Updated August 31 at 6:31pm

4G will need more antennas

Edward D. Pare served as the superintendent of banking for the R.I. Department of Business Regulation from 1991-1998, while concurrently serving as the superintendent of the Securities Division from 1996-1997.

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Focus: TELECOMMUNICATIONS

4G will need more antennas

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Edward D. Pare served as the superintendent of banking for the R.I. Department of Business Regulation from 1991-1998, while concurrently serving as the superintendent of the Securities Division from 1996-1997.

Now a partner in the Providence-based firm Brown Rudnick, he provides business and legal advice to clients in the telecommunications, real estate, financial services and gaming industries. His expertise includes preparing and presenting applications and filings on behalf of telecommunication companies to governmental and regulatory agencies. He has helped develop more than 1,500 telecommunications facilities throughout New England.

He sees the telecommunications field as a relatively new industry that is rapidly expanding, constantly changing and highly competitive.

PBN: What’s the origin of the recent telecommunications boom?

PARE: This industry has developed, as Congress anticipated it would, when they enacted the federal Telecommunications Act of 1996 that enabled the industry to provide service coverage. The whole idea was to spawn an industry and an economic driver called wireless. Tower companies have developed and expanded over time and there are always investors looking for opportunities.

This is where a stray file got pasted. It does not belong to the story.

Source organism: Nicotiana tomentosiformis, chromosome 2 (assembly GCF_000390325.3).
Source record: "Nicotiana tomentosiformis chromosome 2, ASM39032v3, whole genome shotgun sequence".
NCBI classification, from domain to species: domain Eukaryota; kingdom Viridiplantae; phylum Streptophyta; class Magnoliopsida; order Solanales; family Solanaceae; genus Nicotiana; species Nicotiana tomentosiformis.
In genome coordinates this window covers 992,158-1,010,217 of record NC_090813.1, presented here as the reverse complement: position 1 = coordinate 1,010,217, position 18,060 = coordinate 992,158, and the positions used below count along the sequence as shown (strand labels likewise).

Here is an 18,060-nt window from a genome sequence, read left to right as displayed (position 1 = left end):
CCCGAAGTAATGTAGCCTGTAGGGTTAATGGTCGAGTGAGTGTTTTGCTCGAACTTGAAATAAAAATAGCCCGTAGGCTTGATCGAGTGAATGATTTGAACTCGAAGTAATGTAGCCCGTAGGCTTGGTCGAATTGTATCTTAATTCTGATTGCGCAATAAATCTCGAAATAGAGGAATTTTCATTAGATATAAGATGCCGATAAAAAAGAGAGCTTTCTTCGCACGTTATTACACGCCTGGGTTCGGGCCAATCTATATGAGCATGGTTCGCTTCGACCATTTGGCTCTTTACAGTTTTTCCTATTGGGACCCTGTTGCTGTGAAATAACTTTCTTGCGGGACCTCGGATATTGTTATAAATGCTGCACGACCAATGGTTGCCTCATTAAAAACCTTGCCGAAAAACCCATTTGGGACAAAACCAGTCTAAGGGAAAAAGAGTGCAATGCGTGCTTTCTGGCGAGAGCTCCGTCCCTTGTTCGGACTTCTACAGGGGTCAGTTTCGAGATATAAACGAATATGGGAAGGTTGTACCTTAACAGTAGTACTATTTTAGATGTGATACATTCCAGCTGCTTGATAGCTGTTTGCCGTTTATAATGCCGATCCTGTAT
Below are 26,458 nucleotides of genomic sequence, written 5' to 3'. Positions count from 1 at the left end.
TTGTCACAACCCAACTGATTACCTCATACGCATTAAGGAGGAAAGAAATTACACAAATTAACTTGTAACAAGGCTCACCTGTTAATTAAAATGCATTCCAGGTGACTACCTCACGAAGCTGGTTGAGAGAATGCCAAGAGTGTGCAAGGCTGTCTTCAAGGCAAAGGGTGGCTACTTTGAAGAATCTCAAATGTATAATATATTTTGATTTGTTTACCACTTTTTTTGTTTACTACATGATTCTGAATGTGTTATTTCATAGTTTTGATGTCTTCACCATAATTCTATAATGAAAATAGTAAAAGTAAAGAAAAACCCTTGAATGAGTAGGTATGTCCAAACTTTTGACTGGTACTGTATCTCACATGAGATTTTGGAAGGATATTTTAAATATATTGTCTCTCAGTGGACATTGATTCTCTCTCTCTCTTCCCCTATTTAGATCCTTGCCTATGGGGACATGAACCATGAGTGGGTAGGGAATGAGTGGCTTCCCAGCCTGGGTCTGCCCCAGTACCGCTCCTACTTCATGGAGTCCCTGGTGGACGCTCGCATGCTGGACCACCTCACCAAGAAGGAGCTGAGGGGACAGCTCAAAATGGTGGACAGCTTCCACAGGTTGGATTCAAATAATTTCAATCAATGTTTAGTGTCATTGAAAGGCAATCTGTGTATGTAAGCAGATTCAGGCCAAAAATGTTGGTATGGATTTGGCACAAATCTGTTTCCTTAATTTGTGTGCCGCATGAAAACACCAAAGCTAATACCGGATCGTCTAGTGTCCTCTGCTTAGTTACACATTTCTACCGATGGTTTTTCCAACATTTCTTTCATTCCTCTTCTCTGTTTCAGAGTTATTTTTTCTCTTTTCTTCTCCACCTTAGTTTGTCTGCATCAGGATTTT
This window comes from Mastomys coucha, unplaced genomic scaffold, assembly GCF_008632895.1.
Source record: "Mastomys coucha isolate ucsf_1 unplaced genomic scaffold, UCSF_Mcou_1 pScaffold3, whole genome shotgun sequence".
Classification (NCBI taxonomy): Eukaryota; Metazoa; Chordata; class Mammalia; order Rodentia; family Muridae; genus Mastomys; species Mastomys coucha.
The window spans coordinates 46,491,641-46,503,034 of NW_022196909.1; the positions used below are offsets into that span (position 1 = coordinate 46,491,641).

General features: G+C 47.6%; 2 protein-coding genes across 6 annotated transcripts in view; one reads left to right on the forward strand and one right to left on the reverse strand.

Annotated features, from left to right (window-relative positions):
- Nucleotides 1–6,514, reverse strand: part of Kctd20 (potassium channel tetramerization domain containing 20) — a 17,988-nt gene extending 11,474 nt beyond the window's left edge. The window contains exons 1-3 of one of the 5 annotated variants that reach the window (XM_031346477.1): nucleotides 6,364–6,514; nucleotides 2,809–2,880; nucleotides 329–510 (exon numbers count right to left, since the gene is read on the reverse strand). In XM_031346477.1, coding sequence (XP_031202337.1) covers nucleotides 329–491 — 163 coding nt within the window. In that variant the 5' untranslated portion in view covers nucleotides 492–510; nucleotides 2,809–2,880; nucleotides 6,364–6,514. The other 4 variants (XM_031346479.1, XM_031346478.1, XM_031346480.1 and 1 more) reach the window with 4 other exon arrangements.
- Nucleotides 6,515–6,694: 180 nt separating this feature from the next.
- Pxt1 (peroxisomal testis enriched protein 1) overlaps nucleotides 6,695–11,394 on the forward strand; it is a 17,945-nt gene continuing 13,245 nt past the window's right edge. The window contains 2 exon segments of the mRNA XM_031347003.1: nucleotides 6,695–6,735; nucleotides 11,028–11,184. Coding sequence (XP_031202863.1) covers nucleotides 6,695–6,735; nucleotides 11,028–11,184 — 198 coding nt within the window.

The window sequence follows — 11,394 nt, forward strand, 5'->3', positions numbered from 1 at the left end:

PBN: What is the relationship between the telephone companies – carriers – and the towers?

PARE: The carriers can propose two types of tower models. In one, they will propose to construct the tower then lease space on it to others. However, they are really looking to provide a good service and keep customers happy, so owning and renting space on towers is more of an ancillary business. Many times there are other companies that will step in and take that piece of the business.

PBN: Carriers are advertising improvements such as 4G. How has this affected local coverage?

PARE: The 4G is really a speed issue, the rate of the data that can be sent, and if it reaches a certain threshold it’s considered a 4G network. Lately, you’ll see that there’s been discussion about long-term evolution (LTE), which is really an enhanced 4G. Generally, AT&T and Verizon have been upgrading their networks and pushing LTE throughout New England. That seems to be the next wave right now, to provide high-speed LTE service to all of these gadgets, not just phones or smartphones, but computers as well.

011612 Focus: TELECOMMUNICATIONS, information technology, technology, government, public policy, focus, R.I. Department of Business Regulation¸ Brown Rudnick, law, business services¸ Edward D. Pare, , information technology, technology, government, public policy, law, business services, 26~40, issue011612export.pbn
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